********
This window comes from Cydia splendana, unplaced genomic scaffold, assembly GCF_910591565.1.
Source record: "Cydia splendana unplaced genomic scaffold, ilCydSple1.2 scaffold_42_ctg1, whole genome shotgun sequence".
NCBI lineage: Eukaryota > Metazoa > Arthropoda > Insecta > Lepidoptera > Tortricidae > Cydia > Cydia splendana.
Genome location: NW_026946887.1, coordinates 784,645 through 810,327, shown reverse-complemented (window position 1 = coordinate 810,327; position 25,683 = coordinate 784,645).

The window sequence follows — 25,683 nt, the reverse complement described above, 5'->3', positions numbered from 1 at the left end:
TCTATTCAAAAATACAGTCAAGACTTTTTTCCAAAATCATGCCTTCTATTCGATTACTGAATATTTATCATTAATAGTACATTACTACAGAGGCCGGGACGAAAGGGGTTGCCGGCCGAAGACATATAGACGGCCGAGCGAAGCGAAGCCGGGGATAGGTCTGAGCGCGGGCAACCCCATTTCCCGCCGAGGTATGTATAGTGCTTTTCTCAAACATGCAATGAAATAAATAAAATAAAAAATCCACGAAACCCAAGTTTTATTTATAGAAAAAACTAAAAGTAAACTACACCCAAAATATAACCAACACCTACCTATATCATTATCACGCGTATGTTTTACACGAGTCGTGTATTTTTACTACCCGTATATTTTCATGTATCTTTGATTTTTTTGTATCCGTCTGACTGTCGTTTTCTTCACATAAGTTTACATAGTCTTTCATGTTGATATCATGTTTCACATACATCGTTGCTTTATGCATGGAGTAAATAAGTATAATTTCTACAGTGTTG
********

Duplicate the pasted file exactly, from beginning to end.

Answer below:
This window comes from Cydia splendana, unplaced genomic scaffold, assembly GCF_910591565.1.
Source record: "Cydia splendana unplaced genomic scaffold, ilCydSple1.2 scaffold_42_ctg1, whole genome shotgun sequence".
NCBI lineage: Eukaryota > Metazoa > Arthropoda > Insecta > Lepidoptera > Tortricidae > Cydia > Cydia splendana.
Genome location: NW_026946887.1, coordinates 784,645 through 810,327, shown reverse-complemented (window position 1 = coordinate 810,327; position 25,683 = coordinate 784,645).

The window sequence follows — 25,683 nt, the reverse complement described above, 5'->3', positions numbered from 1 at the left end:
TCTATTCAAAAATACAGTCAAGACTTTTTTCCAAAATCATGCCTTCTATTCGATTACTGAATATTTATCATTAATAGTACATTACTACAGAGGCCGGGACGAAAGGGGTTGCCGGCCGAAGACATATAGACGGCCGAGCGAAGCGAAGCCGGGGATAGGTCTGAGCGCGGGCAACCCCATTTCCCGCCGAGGTATGTATAGTGCTTTTCTCAAACATGCAATGAAATAAATAAAATAAAAAATCCACGAAACCCAAGTTTTATTTATAGAAAAAACTAAAAGTAAACTACACCCAAAATATAACCAACACCTACCTATATCATTATCACGCGTATGTTTTACACGAGTCGTGTATTTTTACTACCCGTATATTTTCATGTATCTTTGATTTTTTTGTATCCGTCTGACTGTCGTTTTCTTCACATAAGTTTACATAGTCTTTCATGTTGATATCATGTTTCACATACATCGTTGCTTTATGCATGGAGTAAATAAGTATAATTTCTACAGTGTTG